I went through thousands and thousands of books. Mostly common stuff. Some I put on carts for Books by the Foot. Others I tossed in bankers’ boxes for store stock. Those remaining on the shelves had no market. Someone will clear them, and they’ll get recycled into paper and perhaps become books again.
I silently cursed for hours. Why am I doing this?
“Was that her voice? My Muse?”
Back in the office: “There’s a package for you. I put it on the conference room table. It was left outside by the mailbox.”
More silent curses. I’d arranged the shipment for this. “Signature Required” is clearly labeled.
I’ll open it tomorrow.
I went and had cocktails with friends—retired doctors. We sat out on one’s patio beneath flamethrowers keeping us warm.
So the week went.
Time…no time for what I really wanted.
Travel…not any time soon.
But I have plenty of virtual traveling in my home.
These are all guides to various sites. Some I’ve been to. Some are well known. Many obscure.
I hope there’s time—when this is all over. If it is all over.
Larry brought some golf prints a while back. St Andrews.
I was there in September 2019. Scotland. Playing golf. Drinking wondrous cask ales. Eating…no haggis.
About five years prior, my buddies I went and played the Old Course. Scenes from that play back in my mind vividly.
When I birdied the 18th hole, I told myself I need never play again.
True story. I have 7 witnesses. One of whom was my caddy. His name was Morris, of all things! Every other hole he would roll himself a cigarette in one hand. His advice on that round was amazing. He knew every yard of the Auld thing. The oldest and most iconic sporting venue in the world. 1552.
When my second shot rolled onto the 18th green, I thought: ‘I have a chance at birdie…’
Tom Morris squatted on the green on the other side of the hole and lined up my putt. It was about 15 feet. He told me in his thick Scottish accent just where to aim and just how hard to putt.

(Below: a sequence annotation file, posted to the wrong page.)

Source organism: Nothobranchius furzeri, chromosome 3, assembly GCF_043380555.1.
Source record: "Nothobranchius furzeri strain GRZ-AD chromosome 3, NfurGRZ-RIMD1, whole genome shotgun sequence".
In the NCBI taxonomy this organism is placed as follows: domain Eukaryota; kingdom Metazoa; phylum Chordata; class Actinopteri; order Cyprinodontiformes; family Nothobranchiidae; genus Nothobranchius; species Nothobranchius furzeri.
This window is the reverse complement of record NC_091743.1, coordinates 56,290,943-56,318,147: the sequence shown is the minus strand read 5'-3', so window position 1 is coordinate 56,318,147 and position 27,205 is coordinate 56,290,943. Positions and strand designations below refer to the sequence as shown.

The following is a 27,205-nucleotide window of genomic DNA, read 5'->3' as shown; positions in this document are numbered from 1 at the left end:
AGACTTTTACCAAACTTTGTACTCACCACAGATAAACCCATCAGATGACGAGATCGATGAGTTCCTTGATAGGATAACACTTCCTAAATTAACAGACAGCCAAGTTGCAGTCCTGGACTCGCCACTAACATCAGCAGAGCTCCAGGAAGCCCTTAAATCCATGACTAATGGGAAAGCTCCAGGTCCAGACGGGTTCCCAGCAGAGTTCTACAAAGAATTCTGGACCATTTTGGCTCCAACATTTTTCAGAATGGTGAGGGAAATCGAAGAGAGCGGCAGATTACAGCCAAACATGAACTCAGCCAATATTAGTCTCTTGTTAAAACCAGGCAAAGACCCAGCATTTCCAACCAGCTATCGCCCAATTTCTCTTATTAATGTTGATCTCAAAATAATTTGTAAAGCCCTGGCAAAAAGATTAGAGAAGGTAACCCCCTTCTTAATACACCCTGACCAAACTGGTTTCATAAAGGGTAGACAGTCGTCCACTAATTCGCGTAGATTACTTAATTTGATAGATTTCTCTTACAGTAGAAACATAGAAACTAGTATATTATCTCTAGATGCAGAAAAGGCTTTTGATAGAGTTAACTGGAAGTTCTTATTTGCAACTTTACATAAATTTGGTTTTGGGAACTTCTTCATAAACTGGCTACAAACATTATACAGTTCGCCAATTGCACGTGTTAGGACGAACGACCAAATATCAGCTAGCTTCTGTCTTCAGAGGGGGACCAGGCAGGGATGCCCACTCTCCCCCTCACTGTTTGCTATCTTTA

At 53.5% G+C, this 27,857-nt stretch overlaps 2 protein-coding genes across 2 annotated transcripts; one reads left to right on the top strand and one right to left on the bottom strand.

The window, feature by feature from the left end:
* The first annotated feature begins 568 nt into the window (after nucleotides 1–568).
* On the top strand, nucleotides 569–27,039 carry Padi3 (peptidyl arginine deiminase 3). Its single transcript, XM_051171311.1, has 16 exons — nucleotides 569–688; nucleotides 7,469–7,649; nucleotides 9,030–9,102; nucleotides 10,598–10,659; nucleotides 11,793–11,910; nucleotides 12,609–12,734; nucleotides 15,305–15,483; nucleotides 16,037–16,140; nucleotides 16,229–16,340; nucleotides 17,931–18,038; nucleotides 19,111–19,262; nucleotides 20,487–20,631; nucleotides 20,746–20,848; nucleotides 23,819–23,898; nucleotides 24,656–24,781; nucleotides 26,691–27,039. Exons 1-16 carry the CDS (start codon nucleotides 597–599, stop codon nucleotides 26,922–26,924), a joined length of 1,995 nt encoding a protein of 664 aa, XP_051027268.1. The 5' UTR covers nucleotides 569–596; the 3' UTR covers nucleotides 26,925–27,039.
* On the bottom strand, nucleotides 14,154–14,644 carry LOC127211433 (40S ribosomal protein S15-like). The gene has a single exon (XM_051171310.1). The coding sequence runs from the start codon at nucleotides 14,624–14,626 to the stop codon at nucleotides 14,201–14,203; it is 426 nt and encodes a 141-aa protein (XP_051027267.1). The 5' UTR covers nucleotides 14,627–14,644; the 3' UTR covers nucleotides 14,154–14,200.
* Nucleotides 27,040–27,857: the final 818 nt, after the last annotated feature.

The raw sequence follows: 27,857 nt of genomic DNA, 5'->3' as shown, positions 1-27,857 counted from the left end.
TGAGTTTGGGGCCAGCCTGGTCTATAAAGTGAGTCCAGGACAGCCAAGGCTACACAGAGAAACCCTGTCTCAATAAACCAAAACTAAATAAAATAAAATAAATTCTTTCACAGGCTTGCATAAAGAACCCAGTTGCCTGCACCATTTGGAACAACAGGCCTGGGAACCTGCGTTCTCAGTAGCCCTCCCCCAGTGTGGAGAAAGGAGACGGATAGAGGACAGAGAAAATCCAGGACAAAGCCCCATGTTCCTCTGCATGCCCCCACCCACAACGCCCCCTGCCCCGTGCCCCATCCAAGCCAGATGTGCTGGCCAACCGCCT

I wasn’t nervous or shaky. I just…was…there…and somewhere else.
I wouldn’t lay up for a par.
The ball rolled and rolled and…dropped with that magical rattle into the plastic cup buried in the ancient turf.
The tourists lining the fence had no idea of the pinnacle I’d reached.
We walked around behind the clubhouse and paid our caddies off in cash. I peeled off many extra Pounds for Auld Tom.
“I hope I see you again. Thank you.”
And we shook hands.
He rolled a thin cigarette in one hand while the others settled up.
I hope I see him again. In the flesh. I see him vividly in my mind’s eye often.
I’ve got to finish this.
Not much time for my editor to get this out.
She gets a bit grumpy if I don’t allow enough time.
But I need to open the package.
Grimm first editions.
“Ahhhh…Hole in One.”
(I’ve never had a Hole in One. Something to look forward to if I ever play “gowf” again.)
I’m glad it wasn’t raining yesterday. It is rainy today. All day and night. Imagine that package getting soaked.
Will I risk going out tonight? Happy Hour? Dinner?
Or will I go home and stoke the fire then find the time to write?
Time will tell…
And now for something completely different: